Friday, June 11, 2010
1) As ever, the militancy of these workers is driven by hyperintensive rates of exploitation. In recent decades, much of the surplus value accumulated by capital in China has been the result of unpaid labour, accumulated wage arrears that are never paid off. Otherwise, wages are so low that workers have to perform dozens of extra hours of overtime per month in order simply to live.
2) Most of the strikes involve smaller groups of workers, in the thousands rather than the hundreds of thousands. The absence of independent union organisation and the surveillance capacities of capital mean that workers find it very difficult to organise on a very large scale, which takes time, coordination and an apparatus of communication that those workers as yet lack. But two or three thousand workers in a single factory can much more feasibly halt production.
We have seen waves of strikes and direct action in China before but, Charlie Hore argues, these were mostly of a defensive character. Recent strikes have been offensive. The FT reports:
In fact, China has witnessed considerable industrial unrest in recent decades, much of it localised and attracting little publicity. The causes have tended to be unpaid wages or Dickensian working conditions. While the organisers of such strikes have often got into trouble, in many cases the authorities have taken a relatively relaxed attitude, provided the disputes remained small and non-violent, seeing them as a way of blowing off steam.
Mr Gilholm and other analysts, however, said the Honda strikes were a new development because they focused on wages rather than perceived abuses, meaning even well-run factories could become vulnerable to labour disputes.
“It is a new form of strike – a very symbolic event,” said Liu Cheng, a professor at Shanghai Normal University and an outside adviser in the drafting of the 2008 labour law. After wages had been held down for long periods, he said, “finally there is this explosion. It is because of workers’ growing awareness of labour rights, and more talk and debate about the subject.”
In the strike at the Honda plant in Foshan, notably, workers formed an organisation separately from the official union, with independently elected delegates to represent them vs management. They have also been using new technologies (which the Chinese working class has, after all, manufactured in bulk) to coordinate their actions. The success of those workers has inspired a series of similar actions within Honda, with workers in other plants demanding parity with Foshan. There is another factor that improves labour's bargaining power, and that is the labour shortages that have occurred in many areas as the Chinese government has battled recession by investing heavily in infrastructural projects. To attract workers, some cities have had to raise their minimum wage,which has led to workers in other cities demanding the same. These advantages are temporary - a sudden economic reversal could put workers on the back foot again. But they could produce a movement that will irreversibly alter the status of the Chinese working class.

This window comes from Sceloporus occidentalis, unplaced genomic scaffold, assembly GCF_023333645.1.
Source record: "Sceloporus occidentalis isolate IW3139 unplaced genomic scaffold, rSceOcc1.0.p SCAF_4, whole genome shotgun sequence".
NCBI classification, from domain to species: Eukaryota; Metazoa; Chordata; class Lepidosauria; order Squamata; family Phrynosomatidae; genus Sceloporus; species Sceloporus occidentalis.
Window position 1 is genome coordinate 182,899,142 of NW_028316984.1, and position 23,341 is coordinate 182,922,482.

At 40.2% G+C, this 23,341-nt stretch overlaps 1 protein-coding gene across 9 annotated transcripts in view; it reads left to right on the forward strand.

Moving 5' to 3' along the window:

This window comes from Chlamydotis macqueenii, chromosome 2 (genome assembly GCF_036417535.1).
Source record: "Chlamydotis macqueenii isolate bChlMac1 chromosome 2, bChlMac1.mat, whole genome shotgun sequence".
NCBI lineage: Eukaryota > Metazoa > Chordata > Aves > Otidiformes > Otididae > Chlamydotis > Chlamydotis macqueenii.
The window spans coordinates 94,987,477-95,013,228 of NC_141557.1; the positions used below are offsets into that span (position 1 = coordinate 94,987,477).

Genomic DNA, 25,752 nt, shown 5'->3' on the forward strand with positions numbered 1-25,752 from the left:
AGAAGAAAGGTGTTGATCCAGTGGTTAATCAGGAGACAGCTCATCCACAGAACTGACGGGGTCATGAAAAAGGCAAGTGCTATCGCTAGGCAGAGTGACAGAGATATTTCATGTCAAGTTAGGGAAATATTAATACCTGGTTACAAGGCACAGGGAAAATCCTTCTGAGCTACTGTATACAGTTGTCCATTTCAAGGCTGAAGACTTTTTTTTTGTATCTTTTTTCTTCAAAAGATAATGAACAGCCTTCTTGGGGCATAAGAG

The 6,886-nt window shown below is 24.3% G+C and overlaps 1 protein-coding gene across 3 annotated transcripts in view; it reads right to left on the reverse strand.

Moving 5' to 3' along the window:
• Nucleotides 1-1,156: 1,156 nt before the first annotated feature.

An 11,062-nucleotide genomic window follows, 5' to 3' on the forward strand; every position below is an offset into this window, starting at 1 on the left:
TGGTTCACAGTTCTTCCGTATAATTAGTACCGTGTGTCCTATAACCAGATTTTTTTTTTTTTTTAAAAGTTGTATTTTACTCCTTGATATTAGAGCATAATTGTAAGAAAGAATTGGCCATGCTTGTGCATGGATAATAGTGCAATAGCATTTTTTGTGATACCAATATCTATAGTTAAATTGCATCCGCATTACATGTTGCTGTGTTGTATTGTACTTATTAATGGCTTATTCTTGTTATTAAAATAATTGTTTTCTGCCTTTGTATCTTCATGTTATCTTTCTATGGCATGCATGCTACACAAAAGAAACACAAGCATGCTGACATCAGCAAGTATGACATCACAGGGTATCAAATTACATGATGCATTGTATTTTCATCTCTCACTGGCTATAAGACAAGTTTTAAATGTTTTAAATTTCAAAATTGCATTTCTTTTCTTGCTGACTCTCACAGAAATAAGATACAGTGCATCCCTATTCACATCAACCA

The threat to capital, the Chinese state and the stock markets, is that a model of de facto independent trade unionism will start to be taken up and replicated among other Chinese workers, and will result in an increasing share of production going to the working class. More generally, it poses a potential long-term political threat to what has been one of the most advantageous states for capitalist investment and development in the world. The ability to appropriate basically free labour, to super-exploit migrant workers moving from the villages to the coastal slums, to accumulate some of the fattest profits in the world, has always depended on containing the expanding working class. For example, the migrant worker economy in China works much the same way as it does elsewhere. Millions of workers flee impoverished rural lives, where a basic safety net is being taken away, many of them relying on false identification papers to get a job. Once they've got a job, they often end up as part of a live-in work-force, sleeping in dormitories, eating collectively. They are a cheap labour force, producing for an export market. If they acquire political and economic rights - increase their class power in other words - their susceptibility to this kind of exploitation is greatly diminished. Foreign investors in the coastal 'boom' areas may, business papers warn, be frightened away by a period of industrial unrest. Since the CCP is not going to restore some mythical Maoist golden age, it will either have to break the strikes with repression, or find ways to accomodate the workers politically, offer some reforms without substantially threatening profits. Or it may lose control in the long run.